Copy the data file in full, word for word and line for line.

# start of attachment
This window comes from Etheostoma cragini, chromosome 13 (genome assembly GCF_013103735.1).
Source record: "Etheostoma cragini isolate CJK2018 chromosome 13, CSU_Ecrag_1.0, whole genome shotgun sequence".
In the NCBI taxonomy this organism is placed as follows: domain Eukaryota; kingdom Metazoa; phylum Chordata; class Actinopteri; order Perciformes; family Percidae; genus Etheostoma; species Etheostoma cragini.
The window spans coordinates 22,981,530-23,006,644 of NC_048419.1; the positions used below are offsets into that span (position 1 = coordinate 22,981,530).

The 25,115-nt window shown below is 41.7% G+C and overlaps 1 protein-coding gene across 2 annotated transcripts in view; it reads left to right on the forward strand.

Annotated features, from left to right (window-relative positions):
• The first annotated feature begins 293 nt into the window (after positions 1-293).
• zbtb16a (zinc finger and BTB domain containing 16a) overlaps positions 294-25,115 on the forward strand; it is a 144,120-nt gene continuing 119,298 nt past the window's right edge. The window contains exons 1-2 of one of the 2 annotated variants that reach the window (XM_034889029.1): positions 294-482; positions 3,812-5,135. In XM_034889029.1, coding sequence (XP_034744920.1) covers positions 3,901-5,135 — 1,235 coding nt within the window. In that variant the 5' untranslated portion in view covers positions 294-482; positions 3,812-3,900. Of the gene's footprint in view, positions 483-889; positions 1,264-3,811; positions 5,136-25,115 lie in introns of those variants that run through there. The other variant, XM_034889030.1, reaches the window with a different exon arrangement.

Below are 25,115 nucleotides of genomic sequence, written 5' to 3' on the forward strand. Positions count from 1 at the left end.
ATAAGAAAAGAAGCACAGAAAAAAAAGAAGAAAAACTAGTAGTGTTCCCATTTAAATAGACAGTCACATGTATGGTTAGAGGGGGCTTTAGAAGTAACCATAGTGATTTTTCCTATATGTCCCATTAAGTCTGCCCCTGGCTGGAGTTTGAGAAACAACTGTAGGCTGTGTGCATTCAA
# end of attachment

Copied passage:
This window comes from Etheostoma cragini, chromosome 13 (genome assembly GCF_013103735.1).
Source record: "Etheostoma cragini isolate CJK2018 chromosome 13, CSU_Ecrag_1.0, whole genome shotgun sequence".
In the NCBI taxonomy this organism is placed as follows: domain Eukaryota; kingdom Metazoa; phylum Chordata; class Actinopteri; order Perciformes; family Percidae; genus Etheostoma; species Etheostoma cragini.
The window spans coordinates 22,981,530-23,006,644 of NC_048419.1; the positions used below are offsets into that span (position 1 = coordinate 22,981,530).

The 25,115-nt window shown below is 41.7% G+C and overlaps 1 protein-coding gene across 2 annotated transcripts in view; it reads left to right on the forward strand.

Annotated features, from left to right (window-relative positions):
• The first annotated feature begins 293 nt into the window (after positions 1-293).
• zbtb16a (zinc finger and BTB domain containing 16a) overlaps positions 294-25,115 on the forward strand; it is a 144,120-nt gene continuing 119,298 nt past the window's right edge. The window contains exons 1-2 of one of the 2 annotated variants that reach the window (XM_034889029.1): positions 294-482; positions 3,812-5,135. In XM_034889029.1, coding sequence (XP_034744920.1) covers positions 3,901-5,135 — 1,235 coding nt within the window. In that variant the 5' untranslated portion in view covers positions 294-482; positions 3,812-3,900. Of the gene's footprint in view, positions 483-889; positions 1,264-3,811; positions 5,136-25,115 lie in introns of those variants that run through there. The other variant, XM_034889030.1, reaches the window with a different exon arrangement.

Below are 25,115 nucleotides of genomic sequence, written 5' to 3' on the forward strand. Positions count from 1 at the left end.
ATAAGAAAAGAAGCACAGAAAAAAAAGAAGAAAAACTAGTAGTGTTCCCATTTAAATAGACAGTCACATGTATGGTTAGAGGGGGCTTTAGAAGTAACCATAGTGATTTTTCCTATATGTCCCATTAAGTCTGCCCCTGGCTGGAGTTTGAGAAACAACTGTAGGCTGTGTGCATTCAA